Aims: A small reference diameter may be the consequence of high plaque burden and diffuse disease. The reference vessel diameter in small coronary arteries may vary according to the method of measurement used. We endeavoured to confirm the difference between data from examinations conducted using angiography with that revealed by intravascular ultrasound. Methods and Results: Between March 1993 and October 1999, 344 consecutive patients with 419 lesions in small vessels (IVUS-Angio) was 1.3 ± 0.5 mm in the Small group and 1.04 ± 0.6 mm in the Large group (PIVUS-Angio in the Small group (r=0.80, PIVUS-Angio ≥ 0.30 mm occurred in 99.5% of cases in the Small group and in 90% in the Large group (PIVUS-Angio ≥ 0.50 mm occurred in 96% of case in the Small group and 80% in the Large group (PIVUS-Angio ≥ 0.50 in the Small group were: proximal or middle lesion site, vessel type (left anterior descending artery, diagonal and obtuse marginal branches) and female sex. An ΔIVUS-Angio ≥ 1.0 mm occurred in 71% of cases in the Small group and in 49% in the Large group (PIVUS-Angio ≥ 1.0 mm in the Small group were: proximal or middle lesion site, female sex, and lesion length. Conclusions: A high percentage of vessels measuring ≤ 2.75 mm are large vessels with a high plaque burden. This condition is particularly prevalent in females, with lesions in the proximal or middle left anterior descending artery, and in obtuse marginal and diagonal branches.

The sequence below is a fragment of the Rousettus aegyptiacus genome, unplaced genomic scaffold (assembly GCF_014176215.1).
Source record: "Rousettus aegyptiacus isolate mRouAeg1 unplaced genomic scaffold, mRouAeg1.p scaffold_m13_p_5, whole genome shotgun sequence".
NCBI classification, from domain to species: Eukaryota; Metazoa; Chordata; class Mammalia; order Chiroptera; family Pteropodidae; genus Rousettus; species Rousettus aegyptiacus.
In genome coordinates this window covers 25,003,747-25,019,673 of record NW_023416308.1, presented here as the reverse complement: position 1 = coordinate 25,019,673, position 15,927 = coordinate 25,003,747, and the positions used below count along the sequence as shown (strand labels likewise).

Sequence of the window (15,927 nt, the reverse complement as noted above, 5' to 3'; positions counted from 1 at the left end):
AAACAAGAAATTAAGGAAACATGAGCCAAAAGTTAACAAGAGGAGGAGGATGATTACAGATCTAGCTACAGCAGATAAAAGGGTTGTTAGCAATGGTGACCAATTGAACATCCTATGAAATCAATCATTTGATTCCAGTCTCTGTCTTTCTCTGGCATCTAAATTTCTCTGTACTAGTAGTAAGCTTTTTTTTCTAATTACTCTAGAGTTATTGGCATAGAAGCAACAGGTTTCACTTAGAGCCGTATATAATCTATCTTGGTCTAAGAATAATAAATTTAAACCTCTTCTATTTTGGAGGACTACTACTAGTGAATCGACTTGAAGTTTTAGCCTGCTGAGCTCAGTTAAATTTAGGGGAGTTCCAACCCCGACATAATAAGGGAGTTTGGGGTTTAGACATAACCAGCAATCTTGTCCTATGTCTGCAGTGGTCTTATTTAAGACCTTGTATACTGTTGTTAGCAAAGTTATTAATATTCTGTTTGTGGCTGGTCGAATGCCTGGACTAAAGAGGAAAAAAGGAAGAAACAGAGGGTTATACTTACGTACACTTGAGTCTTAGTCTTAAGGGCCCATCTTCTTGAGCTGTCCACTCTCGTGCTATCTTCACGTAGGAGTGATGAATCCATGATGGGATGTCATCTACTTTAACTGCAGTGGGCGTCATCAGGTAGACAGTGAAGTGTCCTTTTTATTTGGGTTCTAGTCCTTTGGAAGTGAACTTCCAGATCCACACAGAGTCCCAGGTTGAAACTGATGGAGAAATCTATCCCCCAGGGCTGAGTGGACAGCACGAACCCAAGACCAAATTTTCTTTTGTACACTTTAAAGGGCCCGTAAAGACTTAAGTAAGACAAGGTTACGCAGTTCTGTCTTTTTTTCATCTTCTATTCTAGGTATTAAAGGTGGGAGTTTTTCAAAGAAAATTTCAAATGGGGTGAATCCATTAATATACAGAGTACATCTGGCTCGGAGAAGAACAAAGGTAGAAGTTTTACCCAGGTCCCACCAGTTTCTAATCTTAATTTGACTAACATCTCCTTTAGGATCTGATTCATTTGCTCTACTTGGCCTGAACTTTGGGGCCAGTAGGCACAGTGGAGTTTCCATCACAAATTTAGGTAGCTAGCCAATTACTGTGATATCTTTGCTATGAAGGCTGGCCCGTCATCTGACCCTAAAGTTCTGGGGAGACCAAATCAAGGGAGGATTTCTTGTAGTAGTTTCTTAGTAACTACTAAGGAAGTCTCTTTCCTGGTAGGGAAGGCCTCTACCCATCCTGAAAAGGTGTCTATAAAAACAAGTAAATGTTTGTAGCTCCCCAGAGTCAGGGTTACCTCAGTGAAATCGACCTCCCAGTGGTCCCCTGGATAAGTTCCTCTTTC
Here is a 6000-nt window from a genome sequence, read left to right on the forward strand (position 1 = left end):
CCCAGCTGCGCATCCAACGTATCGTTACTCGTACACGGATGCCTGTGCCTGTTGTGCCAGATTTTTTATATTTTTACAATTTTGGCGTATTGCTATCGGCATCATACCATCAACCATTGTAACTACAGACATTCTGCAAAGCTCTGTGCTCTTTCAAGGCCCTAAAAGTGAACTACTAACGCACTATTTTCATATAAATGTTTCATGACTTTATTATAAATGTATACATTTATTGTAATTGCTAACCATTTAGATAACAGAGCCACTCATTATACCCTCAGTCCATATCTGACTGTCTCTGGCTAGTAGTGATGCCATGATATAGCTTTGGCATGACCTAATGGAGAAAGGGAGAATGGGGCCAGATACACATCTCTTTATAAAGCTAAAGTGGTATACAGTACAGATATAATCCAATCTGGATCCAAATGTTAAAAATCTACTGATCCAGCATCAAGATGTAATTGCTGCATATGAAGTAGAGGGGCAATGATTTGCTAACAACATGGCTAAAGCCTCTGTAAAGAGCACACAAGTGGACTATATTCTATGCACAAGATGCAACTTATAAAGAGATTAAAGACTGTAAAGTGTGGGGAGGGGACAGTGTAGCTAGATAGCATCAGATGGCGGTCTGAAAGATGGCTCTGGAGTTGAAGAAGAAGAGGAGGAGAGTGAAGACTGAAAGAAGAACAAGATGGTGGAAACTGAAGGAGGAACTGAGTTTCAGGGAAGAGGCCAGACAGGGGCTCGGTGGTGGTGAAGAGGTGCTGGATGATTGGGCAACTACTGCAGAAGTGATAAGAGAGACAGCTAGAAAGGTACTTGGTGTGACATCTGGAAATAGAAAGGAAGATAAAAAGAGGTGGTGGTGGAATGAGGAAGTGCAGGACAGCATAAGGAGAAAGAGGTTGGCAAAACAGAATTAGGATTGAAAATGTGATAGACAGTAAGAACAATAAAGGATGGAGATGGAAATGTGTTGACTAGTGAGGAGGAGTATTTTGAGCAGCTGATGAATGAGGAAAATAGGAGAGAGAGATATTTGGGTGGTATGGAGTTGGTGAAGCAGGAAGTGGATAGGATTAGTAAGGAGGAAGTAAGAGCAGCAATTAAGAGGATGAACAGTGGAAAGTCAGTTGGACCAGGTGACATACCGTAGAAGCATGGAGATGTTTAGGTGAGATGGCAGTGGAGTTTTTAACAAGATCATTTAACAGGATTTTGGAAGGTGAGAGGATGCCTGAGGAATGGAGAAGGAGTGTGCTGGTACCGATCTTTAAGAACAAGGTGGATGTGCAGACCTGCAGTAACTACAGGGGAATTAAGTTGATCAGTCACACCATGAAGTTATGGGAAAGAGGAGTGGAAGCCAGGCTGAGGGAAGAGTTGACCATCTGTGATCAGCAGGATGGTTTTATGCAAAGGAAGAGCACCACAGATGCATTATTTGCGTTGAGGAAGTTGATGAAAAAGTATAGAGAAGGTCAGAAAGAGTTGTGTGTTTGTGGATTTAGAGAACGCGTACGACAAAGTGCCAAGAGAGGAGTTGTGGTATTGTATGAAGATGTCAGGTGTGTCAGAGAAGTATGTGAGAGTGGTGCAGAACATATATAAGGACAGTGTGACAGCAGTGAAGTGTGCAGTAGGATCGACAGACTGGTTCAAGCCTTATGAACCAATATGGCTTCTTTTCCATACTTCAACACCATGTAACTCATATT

- Intravascular ultrasound
- Quantitative coronary angiography
- Small vessels
ASJC Scopus subject areas
- Cardiology and Cardiovascular Medicine